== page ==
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How do I correctly convert colors stored as Y'CrCb (using rec. 709) to sRGB?

I'm working with HDTV video and I'm extracting the raw data using libavcodec. While I have succeeded in making the conversion, I have yet to be confident that I'm doing it correctly. VLC provides one result, converting in Gimp using 'compose' results in another and using code from the web is not consistent either. So I haven't found a reliable reference to compare to.

My research and current best bet is below. (Values are in floating-point with the range 0.0-1.0) What I'm most uncertain about is the gamma-correction. It makes it a bit lighter than I would expect, but I can't say it looks wrong either...

Studio-swing removal

Y' ranges from 16 to 235 for 8-bit. Cr and Cb ranges from 16 to 240, and centers on 128.

y = (y - (16 / 255.0)) * ( 1 + 16.0 / 255.0 + (256-235) / 255.0 );
u = (u - (16 / 255.0)) * ( 1 + 16.0 / 255.0 + (256-240) / 255.0 );
v = (v - (16 / 255.0)) * ( 1 + 16.0 / 255.0 + (256-240) / 255.0 );

//Move chroma
u -= 0.5;
v -= 0.5;

I'm not sure if it is safe to assume that you will never get values outside the ranges, or if you need to clamp it.

For higher bit-depths the spec says that the LSBs are ignored. What does that mean? I'm also working with material encoded in 10-bit, so this is of interest to me.

From Y'CrCb to RGB

The rec. 709 specification tells how to convert RGB to Y'CrCb:

E'y = 0.2126 * E'r + 0.7152 * E'g + 0.0722 * E'b
E'cb = 0.5389 * ( E'b - E'y )
E'cr = 0.6350 * ( E'r - E'y )

Wikipedia provides what appears to be a slightly more accurate definition for Cb and Cr:

Pb = 0.5 * (B' - Y') / (1 - Kb)
Pr = 0.5 * (R' - Y') / (1 - Kr)

where Kb and Kr are the factors for E'b and E'r. The values from the spec. appears to be rounded from these equations.

RGB can be found by reversing the equations (using Wikipedia version):

double r = y + 2*(1.0-kr) * v;
double b = y + 2*(1.0-kb) * u;
double g = ( y - kr * rr - kb*rb ) / kg;

G can be done using Cr and Cb directly:

double g = y - 2*kr*(1-kr)/kg * v - 2*kb*(1-kb)/kg * u;

(The factor for y is (1-kr-kb)/kg, which is kg/kg as kr+kb+kg=1)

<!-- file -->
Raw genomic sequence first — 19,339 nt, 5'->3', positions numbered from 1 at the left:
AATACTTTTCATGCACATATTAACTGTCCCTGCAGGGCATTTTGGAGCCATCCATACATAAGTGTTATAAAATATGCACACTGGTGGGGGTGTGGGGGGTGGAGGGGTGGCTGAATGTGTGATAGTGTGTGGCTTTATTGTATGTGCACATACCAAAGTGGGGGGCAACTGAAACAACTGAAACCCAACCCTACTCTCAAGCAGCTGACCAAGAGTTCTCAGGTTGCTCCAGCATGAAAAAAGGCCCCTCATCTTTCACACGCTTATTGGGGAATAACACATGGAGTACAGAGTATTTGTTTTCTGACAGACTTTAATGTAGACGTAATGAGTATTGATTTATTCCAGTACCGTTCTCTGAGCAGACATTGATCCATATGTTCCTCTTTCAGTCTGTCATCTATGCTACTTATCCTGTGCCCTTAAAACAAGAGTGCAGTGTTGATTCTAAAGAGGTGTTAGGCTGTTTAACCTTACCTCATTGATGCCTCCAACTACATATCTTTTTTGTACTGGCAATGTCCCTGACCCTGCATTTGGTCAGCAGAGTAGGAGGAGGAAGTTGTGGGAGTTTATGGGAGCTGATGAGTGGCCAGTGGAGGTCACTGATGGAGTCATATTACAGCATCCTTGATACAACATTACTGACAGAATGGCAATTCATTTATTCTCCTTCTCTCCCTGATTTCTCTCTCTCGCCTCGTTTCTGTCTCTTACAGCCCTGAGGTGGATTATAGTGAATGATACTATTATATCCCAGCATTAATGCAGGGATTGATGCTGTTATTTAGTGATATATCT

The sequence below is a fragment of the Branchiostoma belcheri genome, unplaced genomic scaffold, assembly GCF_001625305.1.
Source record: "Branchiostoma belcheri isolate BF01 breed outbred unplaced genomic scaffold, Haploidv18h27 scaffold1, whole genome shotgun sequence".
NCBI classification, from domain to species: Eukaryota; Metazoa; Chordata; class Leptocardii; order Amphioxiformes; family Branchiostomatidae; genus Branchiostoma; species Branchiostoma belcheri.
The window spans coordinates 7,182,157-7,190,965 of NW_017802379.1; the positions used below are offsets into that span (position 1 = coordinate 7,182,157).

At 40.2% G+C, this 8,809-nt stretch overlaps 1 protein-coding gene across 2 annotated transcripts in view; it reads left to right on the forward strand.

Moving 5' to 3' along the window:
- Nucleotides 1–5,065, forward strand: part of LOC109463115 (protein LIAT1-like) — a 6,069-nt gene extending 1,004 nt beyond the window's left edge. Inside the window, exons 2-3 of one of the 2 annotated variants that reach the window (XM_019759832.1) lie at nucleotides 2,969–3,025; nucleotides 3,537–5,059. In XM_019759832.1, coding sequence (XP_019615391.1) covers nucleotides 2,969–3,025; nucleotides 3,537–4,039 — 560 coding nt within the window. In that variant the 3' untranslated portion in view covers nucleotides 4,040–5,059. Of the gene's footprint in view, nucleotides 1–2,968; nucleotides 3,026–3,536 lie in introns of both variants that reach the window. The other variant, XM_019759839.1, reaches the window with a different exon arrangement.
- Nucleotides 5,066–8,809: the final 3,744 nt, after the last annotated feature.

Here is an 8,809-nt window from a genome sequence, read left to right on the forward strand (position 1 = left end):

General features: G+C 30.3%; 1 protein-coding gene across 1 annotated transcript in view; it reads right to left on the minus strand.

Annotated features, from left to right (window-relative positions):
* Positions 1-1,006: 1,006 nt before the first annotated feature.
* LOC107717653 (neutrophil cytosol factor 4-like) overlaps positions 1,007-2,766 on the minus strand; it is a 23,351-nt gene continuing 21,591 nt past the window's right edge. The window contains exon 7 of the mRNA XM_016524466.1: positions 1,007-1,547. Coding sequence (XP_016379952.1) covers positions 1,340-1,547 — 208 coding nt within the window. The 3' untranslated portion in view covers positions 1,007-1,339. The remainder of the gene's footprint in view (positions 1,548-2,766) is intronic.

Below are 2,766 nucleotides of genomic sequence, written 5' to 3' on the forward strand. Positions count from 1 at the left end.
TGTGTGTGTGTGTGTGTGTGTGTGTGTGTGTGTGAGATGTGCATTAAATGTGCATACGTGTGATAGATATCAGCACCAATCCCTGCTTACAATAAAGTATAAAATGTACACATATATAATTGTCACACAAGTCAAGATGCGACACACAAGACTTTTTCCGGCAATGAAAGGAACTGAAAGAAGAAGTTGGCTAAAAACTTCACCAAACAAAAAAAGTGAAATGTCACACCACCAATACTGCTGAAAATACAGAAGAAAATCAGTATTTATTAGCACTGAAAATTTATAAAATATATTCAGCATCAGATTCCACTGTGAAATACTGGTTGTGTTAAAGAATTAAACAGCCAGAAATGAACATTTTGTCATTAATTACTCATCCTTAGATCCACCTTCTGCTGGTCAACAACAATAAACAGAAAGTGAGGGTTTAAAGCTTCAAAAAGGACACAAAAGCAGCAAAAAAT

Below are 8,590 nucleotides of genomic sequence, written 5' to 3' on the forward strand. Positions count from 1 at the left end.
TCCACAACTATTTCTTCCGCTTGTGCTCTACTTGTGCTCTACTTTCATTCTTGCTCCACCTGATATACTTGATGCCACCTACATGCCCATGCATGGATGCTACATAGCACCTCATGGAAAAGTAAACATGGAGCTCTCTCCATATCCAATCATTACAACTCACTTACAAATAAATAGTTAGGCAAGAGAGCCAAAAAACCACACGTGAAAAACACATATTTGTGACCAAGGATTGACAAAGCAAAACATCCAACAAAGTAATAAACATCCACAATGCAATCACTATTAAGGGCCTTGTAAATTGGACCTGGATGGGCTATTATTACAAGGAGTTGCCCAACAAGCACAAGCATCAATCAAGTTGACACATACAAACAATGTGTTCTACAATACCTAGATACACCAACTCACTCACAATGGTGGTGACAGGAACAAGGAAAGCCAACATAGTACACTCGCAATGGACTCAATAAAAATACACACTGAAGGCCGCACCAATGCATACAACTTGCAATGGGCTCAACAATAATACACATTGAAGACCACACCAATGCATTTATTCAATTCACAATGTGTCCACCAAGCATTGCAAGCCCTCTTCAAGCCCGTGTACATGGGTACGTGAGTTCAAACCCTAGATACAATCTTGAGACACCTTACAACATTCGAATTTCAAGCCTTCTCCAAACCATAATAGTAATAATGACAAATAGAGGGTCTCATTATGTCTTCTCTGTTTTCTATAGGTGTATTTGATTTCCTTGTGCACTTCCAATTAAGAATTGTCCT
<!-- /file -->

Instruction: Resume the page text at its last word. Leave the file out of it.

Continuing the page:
RGB to sRGB

I haven't seen any code examples including this step at all. We need to convert the color space specified by rec. 709 to the one specified in sRGB. AFAIK, the only difference between the two is the transfer function (i.e. gamma). The XY coordinates specified by rec. 709 matches sRGB, but I don't know why sRGB includes the 'Z' coordinate while rec. 709 does not. Does this make a difference? (I know nothing about CIE XYZ.)

The rec. 709 specifies how to gamma-encode linear RGB:

V = 1.099 * L^0.45 - 0.099    for    1 >= L >= 0.018
V = 4.500 * L                 for 0.018 > L >= 0

We need to reverse it, however the linear cutoff 0.018 does not give the same value for V in both equations. So what are the ranges for the reversed version?:

L = ( ( V + 0.099 ) / 1.099 ) ^ (1/0.45)    for  1 >= V >= ?
L = V / 4.5000                              for  ? >  V >= 0

sRGB had the same issue, but was revised to be 0.0031308 which is more accurate. I remember someone devised a fraction which precisely represented it for sRGB, but I cannot find it again...

I'm currently using the following:

double cutoff = 1.099 * pow( 0.018, 0.45 ) - 0.099;
v = ( v < cutoff ) ? 1.0/4.5 * v : pow( (v+0.099)/1.099, 1.0/0.45 );
v = ( v <= 0.0031308 ) ? 12.92 * v : 1.055*pow( v, 1.0/2.4 ) - 0.055;
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have a look at section 6.5 in martinreddy.net/gfx/faqs/colorconv.faq I currently only have edge-connection on my mobile so it's a bit hard to provide a proper answer right now... –  Fredrik Pihl Jul 9 '13 at 20:55
    
I'm not interested in a random conversion function, I have lots of those. I want someone who can argument for why a particular one is correct. (This one looks wrong btw. Look at the equation for Y', it uses coefficients that does not match those specified in rec. 709. Furthermore, they don't even sum up to 1.0, which changes the range of Y'.) –  Sebastian Wahl Jul 10 '13 at 12:29
    
It's pretty clear by the definitions that Y'CbCr is already gamma corrected, there's no need to do it a second time. If you're trying to be super accurate you may want to convert to linear and then back to corrected sRGB, but that's overkill for most applications. –  Mark Ransom May 3 at 2:47
    
I do want to be quite accurate as my application is mainly doing image processing. I am however seeing (in my opinion) a significant difference from converting to and from linear RGB, especially in the dark colours. Perhaps I'm doing it incorrectly, which is partially why I asked this question. The other reason is that I think that you should know the correct method, before you can do approximations for e.g. real time applications. That is the only way you can accurately measure the error. (Not that speed is a big concern for me.) –  Sebastian Wahl May 3 at 9:14

1 Answer 1

For correct transformation from linear sRGB to non-linear sRGB (companding process) and the reverse process (inverse companding), I use the following functions:

public double Companding(double channel)
{
    double v = channel;
    double V = v <= 0.0031308 ? 12.92 * v : 1.055 * Math.Pow(v, 1 / 2.4d) - 0.055;
    return V;
}

public double InverseCompanding(double channel)
{
    double V = channel;
    double v = V <= 0.04045 ? V / 12.92 : Math.Pow((V + 0.055) / 1.055, 2.4);
    return v;
}

Note: v is linear, V is non-linear.

These functions are based on an equation found here: http://www.brucelindbloom.com/index.html?Eqn_RGB_to_XYZ.html

There is also an option to use simplified sRGB with companding function v = V ^ gamma, where gamma is 2.2, as noted on the website.

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